By Karen Louise Boothe
Monday, January 16, 2006
A year after gunmen abducted more than 80 women at an anti-trafficking center in Cambodia, some staff members criticize official efforts to rescue the women. Others urge reconciliation with a government stung by international criticism.
PHNOM PENH, Cambodia (WOMENSENEWS)--An anti-trafficking center and women's shelter in Phnom Penh is operating on a business-as-usual basis more than a year after it suffered a major setback.
One day in December, 40 female prostitutes came to the shelter to obtain free medical check-ups, condom supplies and a meal. Staff at the shelter had leafleted areas with known street prostitution in Phnom Penh to reach out to prostitutes and provide them with health and education services.
"We tell them HIV-AIDS is not like other diseases that one cannot control," says Aarti Kapoor, acting director of Acting for Women in Distressing Circumstances. "We empower them by telling them they can prevent contracting HIV with safe sex practices and the use of condoms."
Since its inception 10 years ago the international anti-trafficking organization has assisted more than 3,000 women and girls trying to escape forced prostitution. From its headquarters in Phnom Penh, it provides the women with counseling, training, rehabilitation and reintegration into society via its five centers in Cambodia and operations in surrounding Vietnam, Laos and Thailand.
The U.S. State Department estimates that each year at least 700,000 and possibly as many as 4 million people are carried against their will across borders around the world, with between 14,500 and 17,500 trafficked into the United States. Approximately 80 percent of trafficking victims are female and 70 percent of those female victims are furnished to the commercial sex industry.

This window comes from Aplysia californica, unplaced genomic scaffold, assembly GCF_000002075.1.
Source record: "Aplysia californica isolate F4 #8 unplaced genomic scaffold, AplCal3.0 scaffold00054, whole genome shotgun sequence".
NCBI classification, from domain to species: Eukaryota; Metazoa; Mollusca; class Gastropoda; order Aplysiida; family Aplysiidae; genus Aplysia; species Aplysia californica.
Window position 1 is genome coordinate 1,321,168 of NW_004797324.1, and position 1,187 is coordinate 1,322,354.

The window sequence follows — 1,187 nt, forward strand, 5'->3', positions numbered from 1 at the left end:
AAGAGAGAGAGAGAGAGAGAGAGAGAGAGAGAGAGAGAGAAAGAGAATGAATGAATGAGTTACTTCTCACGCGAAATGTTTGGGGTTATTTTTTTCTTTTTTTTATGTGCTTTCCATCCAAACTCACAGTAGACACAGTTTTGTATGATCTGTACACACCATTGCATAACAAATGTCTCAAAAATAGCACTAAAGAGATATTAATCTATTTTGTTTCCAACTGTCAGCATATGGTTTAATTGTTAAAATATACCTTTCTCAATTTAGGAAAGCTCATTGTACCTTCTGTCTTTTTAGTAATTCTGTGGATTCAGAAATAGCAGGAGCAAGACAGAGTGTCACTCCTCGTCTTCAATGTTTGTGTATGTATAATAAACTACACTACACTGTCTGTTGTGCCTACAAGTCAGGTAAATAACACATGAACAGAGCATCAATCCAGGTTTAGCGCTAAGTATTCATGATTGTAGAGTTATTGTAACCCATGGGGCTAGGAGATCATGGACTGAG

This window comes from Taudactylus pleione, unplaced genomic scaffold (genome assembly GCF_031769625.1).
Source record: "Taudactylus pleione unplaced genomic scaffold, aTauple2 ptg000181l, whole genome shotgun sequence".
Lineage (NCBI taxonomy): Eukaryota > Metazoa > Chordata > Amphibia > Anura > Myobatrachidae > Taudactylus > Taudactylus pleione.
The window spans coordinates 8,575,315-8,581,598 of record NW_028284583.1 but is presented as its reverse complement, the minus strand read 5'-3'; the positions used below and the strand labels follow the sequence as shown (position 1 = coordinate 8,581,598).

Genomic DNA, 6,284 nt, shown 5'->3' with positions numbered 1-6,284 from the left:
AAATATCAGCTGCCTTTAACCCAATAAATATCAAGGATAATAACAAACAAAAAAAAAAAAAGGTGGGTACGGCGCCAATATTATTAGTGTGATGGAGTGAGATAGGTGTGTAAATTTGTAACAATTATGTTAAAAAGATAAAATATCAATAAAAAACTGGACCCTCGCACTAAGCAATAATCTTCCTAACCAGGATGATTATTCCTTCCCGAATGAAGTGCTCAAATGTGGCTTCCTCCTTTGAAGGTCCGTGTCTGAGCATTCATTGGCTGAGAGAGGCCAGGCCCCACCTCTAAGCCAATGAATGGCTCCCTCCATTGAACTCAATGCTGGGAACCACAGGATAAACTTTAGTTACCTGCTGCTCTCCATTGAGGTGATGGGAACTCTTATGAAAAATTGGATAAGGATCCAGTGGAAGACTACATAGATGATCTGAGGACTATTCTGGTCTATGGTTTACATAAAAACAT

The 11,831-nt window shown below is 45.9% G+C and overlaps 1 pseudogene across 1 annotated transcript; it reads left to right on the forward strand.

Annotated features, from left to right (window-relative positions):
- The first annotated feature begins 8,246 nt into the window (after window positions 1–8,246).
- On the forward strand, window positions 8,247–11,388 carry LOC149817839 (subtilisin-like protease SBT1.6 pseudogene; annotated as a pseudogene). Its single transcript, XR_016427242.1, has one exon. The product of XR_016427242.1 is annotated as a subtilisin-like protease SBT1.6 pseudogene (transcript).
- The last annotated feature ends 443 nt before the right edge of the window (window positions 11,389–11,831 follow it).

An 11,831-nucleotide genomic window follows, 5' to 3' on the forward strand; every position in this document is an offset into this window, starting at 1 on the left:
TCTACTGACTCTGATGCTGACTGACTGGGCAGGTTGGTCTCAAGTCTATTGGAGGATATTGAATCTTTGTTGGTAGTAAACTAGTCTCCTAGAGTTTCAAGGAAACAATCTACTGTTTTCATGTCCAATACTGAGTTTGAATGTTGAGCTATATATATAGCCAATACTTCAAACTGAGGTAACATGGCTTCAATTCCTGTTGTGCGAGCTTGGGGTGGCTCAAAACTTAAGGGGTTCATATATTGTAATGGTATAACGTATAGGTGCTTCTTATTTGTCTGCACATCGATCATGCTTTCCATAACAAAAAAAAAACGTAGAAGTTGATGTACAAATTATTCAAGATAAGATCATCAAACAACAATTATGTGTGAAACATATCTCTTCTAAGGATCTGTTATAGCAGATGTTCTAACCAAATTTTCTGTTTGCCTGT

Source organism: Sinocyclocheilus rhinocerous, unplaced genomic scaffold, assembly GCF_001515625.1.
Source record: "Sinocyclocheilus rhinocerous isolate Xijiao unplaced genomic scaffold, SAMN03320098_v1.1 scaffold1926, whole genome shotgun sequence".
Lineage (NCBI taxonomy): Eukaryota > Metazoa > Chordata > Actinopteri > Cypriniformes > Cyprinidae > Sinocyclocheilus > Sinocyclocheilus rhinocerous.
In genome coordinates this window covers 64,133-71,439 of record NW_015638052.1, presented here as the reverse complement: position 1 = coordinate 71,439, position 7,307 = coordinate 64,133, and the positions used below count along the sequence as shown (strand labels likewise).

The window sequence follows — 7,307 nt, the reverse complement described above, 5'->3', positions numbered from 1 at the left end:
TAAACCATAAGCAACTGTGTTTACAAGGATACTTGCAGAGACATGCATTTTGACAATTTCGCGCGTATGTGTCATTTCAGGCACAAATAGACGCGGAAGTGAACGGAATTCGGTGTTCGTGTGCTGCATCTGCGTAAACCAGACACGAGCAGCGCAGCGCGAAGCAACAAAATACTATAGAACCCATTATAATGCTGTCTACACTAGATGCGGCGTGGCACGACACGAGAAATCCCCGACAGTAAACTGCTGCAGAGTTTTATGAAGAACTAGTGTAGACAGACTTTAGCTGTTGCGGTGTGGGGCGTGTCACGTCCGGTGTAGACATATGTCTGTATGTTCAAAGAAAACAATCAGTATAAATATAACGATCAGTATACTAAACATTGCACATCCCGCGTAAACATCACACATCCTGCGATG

But while business at the shelter is back to normal, memories of what happened a year ago remain fresh enough that staff members still feel jittery.
"It's been a difficult and prolonged issue but unfortunately it's a hazard of the job," says Kapoor.
More than a year ago, on Dec. 7, 2004, staff of the center joined local police to conduct a raid on the Chai Hour II Hotel, then a notorious marketplace for women enslaved by traffickers, where posted signs advertised that "virgins" worked at the hotel.
The raid was a brief success; 83 women and girls were rescued. Eight men, believed to be pimps, were arrested at the hotel but quickly released by officials without charges.
Such rescues are nothing new for the center, which had assisted police in a handful of other similar raids. But events that followed were unprecedented.
The next day a crowd surrounded the street outside the center and about 30 armed gunmen--staffers believe they are part of a huge organized crime network in enslaved sex workers--stormed the center's gates.
"At first a handful of cars lined up outside the barbed wire walls and front security gate," recalls Kapoor. "Then, men started pushing on the gate and yelling at the women inside encouraging them to flee."
Eventually the gate broke open and the men abducted the 83 who were rescued that day along with eight others who had been in the center previously. A staff member was assaulted. Since then, none of the abducted women has returned to the shelter.
The attack on the center drew international criticism and the European Union and the United States threatened Cambodia with economic sanctions if it didn't improve its anti-trafficking record.